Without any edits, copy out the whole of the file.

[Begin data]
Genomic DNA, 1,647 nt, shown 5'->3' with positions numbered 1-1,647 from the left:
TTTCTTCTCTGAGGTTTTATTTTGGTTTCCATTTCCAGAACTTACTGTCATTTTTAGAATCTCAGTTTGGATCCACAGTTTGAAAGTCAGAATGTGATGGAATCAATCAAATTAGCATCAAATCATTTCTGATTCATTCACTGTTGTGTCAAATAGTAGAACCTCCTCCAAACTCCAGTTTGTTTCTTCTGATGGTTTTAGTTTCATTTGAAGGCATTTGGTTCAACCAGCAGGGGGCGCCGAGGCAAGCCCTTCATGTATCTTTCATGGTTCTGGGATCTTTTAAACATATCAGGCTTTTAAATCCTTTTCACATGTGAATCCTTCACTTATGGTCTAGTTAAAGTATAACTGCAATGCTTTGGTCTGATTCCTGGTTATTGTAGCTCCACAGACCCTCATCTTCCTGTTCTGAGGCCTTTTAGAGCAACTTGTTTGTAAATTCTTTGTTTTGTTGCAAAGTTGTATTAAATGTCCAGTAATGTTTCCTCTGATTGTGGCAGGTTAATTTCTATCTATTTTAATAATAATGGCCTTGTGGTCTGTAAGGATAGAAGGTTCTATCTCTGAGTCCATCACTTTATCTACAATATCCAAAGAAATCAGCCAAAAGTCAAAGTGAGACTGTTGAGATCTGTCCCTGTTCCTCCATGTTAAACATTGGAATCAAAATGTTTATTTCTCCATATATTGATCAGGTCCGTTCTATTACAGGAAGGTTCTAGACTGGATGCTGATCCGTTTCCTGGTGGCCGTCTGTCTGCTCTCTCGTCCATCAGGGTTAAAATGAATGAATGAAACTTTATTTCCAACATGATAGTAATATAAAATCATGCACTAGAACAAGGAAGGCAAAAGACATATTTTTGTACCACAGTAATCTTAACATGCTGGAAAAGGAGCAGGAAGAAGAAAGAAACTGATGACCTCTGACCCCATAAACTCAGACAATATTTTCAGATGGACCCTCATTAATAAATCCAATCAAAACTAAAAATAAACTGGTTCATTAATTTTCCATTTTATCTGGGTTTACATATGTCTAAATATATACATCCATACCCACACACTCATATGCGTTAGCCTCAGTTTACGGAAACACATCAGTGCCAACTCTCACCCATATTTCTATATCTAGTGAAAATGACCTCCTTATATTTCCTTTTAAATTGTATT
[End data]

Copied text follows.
Genomic DNA, 1,647 nt, shown 5'->3' with positions numbered 1-1,647 from the left:
TTTCTTCTCTGAGGTTTTATTTTGGTTTCCATTTCCAGAACTTACTGTCATTTTTAGAATCTCAGTTTGGATCCACAGTTTGAAAGTCAGAATGTGATGGAATCAATCAAATTAGCATCAAATCATTTCTGATTCATTCACTGTTGTGTCAAATAGTAGAACCTCCTCCAAACTCCAGTTTGTTTCTTCTGATGGTTTTAGTTTCATTTGAAGGCATTTGGTTCAACCAGCAGGGGGCGCCGAGGCAAGCCCTTCATGTATCTTTCATGGTTCTGGGATCTTTTAAACATATCAGGCTTTTAAATCCTTTTCACATGTGAATCCTTCACTTATGGTCTAGTTAAAGTATAACTGCAATGCTTTGGTCTGATTCCTGGTTATTGTAGCTCCACAGACCCTCATCTTCCTGTTCTGAGGCCTTTTAGAGCAACTTGTTTGTAAATTCTTTGTTTTGTTGCAAAGTTGTATTAAATGTCCAGTAATGTTTCCTCTGATTGTGGCAGGTTAATTTCTATCTATTTTAATAATAATGGCCTTGTGGTCTGTAAGGATAGAAGGTTCTATCTCTGAGTCCATCACTTTATCTACAATATCCAAAGAAATCAGCCAAAAGTCAAAGTGAGACTGTTGAGATCTGTCCCTGTTCCTCCATGTTAAACATTGGAATCAAAATGTTTATTTCTCCATATATTGATCAGGTCCGTTCTATTACAGGAAGGTTCTAGACTGGATGCTGATCCGTTTCCTGGTGGCCGTCTGTCTGCTCTCTCGTCCATCAGGGTTAAAATGAATGAATGAAACTTTATTTCCAACATGATAGTAATATAAAATCATGCACTAGAACAAGGAAGGCAAAAGACATATTTTTGTACCACAGTAATCTTAACATGCTGGAAAAGGAGCAGGAAGAAGAAAGAAACTGATGACCTCTGACCCCATAAACTCAGACAATATTTTCAGATGGACCCTCATTAATAAATCCAATCAAAACTAAAAATAAACTGGTTCATTAATTTTCCATTTTATCTGGGTTTACATATGTCTAAATATATACATCCATACCCACACACTCATATGCGTTAGCCTCAGTTTACGGAAACACATCAGTGCCAACTCTCACCCATATTTCTATATCTAGTGAAAATGACCTCCTTATATTTCCTTTTAAATTGTATT